The actors all put in strong performances ranking them in ascending order of merit we start with Kareena who puts in a restrained performance that is a rarity from her. Diljit shuffles between a bumbling do-gooder cop and a hot headed corrupt cop but with the amount of time he gets on screen he is immensely watchable and a welcome authentic regional casting choice as a Punjabi cop. Shahid Kapur is fantastic the opening Chitta ve number is reminiscent of Vishal Bhardwaj’s Kaminey’s Dhan Te Nan vibe. He gives himself completely to the role and the only reason why he is the top performer in this movie is because his character is not fully developed. They try to make him into a good guy towards the end and the transition is sudden, abrupt and a bit disingenuous. The best of the lot is Alia Bhatt. She as the unnamed Bihari migrant farm worker who ends up suffering the most is the only character that you are invested in from the beginning. Her vulnerability and inner resolve make you root for her from the very get go. Alia has mastered emotional outburst – she showed glimpses of brilliance in Highway but here she goes ballistic when she recounts her tale and the misery she has gone through in the second half. When Shahid suggest suicide to end this misery, she throws a shoe at him for putting such thoughts in her head. You know her strength. You know she won’t give up. Alia is a beautiful privileged star child who was launched into Bollywood with a dream launch but the path she has carved out for herself with the acting choices is worthy of appreciation. She is the stand out star of this movie despite a role that isn’t that big.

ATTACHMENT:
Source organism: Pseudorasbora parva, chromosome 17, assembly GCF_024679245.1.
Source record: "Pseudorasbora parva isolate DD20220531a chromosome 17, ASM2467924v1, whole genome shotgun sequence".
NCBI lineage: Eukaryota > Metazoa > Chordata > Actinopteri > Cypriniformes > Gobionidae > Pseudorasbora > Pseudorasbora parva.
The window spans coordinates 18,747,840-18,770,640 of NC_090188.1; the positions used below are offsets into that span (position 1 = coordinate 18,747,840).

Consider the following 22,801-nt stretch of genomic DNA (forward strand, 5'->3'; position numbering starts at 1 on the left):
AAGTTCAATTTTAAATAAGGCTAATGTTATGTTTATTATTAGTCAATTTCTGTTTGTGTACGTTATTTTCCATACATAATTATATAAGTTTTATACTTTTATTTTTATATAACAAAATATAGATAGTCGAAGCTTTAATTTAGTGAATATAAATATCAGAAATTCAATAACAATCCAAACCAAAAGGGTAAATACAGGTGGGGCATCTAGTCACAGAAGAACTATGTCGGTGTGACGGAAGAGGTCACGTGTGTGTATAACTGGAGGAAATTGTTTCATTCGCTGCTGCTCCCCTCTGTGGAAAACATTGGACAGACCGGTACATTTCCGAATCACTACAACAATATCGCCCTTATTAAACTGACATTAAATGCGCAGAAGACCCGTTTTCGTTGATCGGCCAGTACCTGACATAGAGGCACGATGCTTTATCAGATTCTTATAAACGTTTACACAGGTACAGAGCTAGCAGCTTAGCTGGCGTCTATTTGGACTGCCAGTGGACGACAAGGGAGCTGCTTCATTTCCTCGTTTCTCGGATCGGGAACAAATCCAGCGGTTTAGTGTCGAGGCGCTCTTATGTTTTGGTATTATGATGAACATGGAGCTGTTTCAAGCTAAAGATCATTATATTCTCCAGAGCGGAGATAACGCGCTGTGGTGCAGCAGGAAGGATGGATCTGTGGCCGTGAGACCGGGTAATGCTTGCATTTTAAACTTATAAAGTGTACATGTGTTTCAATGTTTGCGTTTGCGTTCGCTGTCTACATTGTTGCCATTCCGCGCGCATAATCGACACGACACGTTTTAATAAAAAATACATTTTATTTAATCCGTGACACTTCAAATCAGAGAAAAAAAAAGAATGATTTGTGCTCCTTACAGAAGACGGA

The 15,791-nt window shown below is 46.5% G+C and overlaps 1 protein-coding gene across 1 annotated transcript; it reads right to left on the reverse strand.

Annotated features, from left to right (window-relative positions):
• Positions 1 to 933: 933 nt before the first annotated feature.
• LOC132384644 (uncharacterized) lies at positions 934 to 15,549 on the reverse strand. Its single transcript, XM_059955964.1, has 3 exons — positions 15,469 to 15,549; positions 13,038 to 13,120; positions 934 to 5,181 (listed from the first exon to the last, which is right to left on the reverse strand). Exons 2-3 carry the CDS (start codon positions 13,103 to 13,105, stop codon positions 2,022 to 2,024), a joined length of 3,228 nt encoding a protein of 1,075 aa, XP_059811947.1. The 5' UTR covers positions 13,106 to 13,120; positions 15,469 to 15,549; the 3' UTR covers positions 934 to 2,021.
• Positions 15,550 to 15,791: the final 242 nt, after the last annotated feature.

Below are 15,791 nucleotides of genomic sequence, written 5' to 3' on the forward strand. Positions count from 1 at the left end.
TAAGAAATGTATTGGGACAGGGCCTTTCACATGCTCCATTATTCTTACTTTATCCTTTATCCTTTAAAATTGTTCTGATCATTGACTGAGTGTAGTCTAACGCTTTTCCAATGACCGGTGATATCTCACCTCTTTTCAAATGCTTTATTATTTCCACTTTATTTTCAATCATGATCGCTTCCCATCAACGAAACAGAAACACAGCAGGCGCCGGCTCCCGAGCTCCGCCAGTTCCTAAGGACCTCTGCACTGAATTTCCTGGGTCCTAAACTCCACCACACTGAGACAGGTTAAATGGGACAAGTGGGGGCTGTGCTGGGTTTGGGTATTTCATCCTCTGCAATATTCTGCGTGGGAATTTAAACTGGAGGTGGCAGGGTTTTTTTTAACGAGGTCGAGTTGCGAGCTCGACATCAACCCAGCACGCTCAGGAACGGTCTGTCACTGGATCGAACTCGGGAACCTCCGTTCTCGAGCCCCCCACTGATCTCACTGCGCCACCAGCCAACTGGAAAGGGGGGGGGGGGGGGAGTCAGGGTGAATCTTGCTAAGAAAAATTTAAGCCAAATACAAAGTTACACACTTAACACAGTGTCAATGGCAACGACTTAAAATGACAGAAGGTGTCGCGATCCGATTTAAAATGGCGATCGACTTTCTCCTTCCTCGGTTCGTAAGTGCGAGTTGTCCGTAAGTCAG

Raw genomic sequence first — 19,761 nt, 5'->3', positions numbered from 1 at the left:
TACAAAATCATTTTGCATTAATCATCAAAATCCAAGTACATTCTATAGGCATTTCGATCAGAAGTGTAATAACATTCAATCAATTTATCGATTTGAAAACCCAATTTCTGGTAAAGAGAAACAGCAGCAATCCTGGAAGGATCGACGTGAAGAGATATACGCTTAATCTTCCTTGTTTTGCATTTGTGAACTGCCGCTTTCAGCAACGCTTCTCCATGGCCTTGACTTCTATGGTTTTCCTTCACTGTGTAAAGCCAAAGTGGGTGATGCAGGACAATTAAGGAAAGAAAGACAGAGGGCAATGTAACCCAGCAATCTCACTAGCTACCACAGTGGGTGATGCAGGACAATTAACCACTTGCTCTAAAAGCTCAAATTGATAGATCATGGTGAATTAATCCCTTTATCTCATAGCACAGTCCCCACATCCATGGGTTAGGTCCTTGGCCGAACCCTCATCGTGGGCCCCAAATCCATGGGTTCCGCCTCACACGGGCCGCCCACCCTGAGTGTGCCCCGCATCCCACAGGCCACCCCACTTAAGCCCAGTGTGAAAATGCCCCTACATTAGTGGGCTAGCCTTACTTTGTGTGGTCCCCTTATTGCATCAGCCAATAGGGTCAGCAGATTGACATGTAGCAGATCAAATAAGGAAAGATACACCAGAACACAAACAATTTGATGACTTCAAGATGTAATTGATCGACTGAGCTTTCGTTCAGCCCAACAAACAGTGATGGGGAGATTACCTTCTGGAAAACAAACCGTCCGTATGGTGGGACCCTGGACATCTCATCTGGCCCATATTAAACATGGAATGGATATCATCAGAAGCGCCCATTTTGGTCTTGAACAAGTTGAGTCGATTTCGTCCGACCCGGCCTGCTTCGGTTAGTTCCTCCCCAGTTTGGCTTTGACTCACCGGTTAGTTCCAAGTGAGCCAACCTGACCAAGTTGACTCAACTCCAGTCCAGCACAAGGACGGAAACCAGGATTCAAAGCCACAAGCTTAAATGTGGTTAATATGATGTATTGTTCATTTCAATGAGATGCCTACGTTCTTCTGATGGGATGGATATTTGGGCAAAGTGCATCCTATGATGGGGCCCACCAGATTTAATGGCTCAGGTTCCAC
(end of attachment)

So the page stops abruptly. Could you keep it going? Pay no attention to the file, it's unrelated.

The music isn’t that great. The story telling is chaotic. The dialogues are either too run of the mill or make no sense. Especially the Jameen Banjar Aulad Kanjar makes no sense because Punjab’s land is one of the most fertile and its sons form a majority of the forces protecting our borders. Abhishek Chaubey’s direction isn’t distinctive enough but Rajeev Ravi’s work behind the camera is stunning.

The controversy that preceded the movie and the PR by its makers would lead one to believe that this was a movie that would make ground shattering statement that would hold up a mirror to the society. This movie does that in parts but it essentially bungles up a fantastic opportunity. It is neither Requiem for a Dream which shows the devastating effects of drugs nor is it Sicario which focuses on the war on drugs. But thanks to Alia Bhatt’s riveting performance this rises above the mundane.